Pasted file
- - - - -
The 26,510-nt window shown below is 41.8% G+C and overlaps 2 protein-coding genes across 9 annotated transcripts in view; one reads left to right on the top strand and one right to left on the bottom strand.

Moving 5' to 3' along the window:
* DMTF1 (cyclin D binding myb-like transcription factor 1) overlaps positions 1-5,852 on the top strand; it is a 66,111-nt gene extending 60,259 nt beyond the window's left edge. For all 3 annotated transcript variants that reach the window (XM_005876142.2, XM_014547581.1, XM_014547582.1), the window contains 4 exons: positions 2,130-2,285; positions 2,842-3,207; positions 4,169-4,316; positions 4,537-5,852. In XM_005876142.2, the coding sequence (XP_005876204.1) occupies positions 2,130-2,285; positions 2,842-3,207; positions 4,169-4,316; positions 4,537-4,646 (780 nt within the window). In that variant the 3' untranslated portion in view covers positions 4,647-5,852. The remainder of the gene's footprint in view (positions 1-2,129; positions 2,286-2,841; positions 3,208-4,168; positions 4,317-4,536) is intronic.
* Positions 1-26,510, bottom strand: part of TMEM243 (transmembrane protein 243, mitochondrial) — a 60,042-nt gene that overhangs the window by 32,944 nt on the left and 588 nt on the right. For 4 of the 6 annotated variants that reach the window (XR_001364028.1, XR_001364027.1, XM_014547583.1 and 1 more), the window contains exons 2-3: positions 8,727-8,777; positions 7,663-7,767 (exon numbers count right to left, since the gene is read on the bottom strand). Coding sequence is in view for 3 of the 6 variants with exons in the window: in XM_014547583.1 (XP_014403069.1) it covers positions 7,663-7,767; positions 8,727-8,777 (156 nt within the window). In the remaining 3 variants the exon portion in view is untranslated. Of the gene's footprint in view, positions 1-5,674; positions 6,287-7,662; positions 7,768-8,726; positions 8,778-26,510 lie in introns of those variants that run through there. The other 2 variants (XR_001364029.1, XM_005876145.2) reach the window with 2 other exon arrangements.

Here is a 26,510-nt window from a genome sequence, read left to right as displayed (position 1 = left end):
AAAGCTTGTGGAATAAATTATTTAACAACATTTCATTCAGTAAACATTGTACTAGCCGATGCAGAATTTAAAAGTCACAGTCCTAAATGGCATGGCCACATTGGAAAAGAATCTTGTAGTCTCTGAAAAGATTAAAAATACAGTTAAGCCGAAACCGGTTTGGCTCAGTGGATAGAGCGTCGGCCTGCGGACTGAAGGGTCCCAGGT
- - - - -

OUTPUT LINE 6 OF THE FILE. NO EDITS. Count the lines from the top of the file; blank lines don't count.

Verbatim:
AAAGCTTGTGGAATAAATTATTTAACAACATTTCATTCAGTAAACATTGTACTAGCCGATGCAGAATTTAAAAGTCACAGTCCTAAATGGCATGGCCACATTGGAAAAGAATCTTGTAGTCTCTGAAAAGATTAAAAATACAGTTAAGCCGAAACCGGTTTGGCTCAGTGGATAGAGCGTCGGCCTGCGGACTGAAGGGTCCCAGGT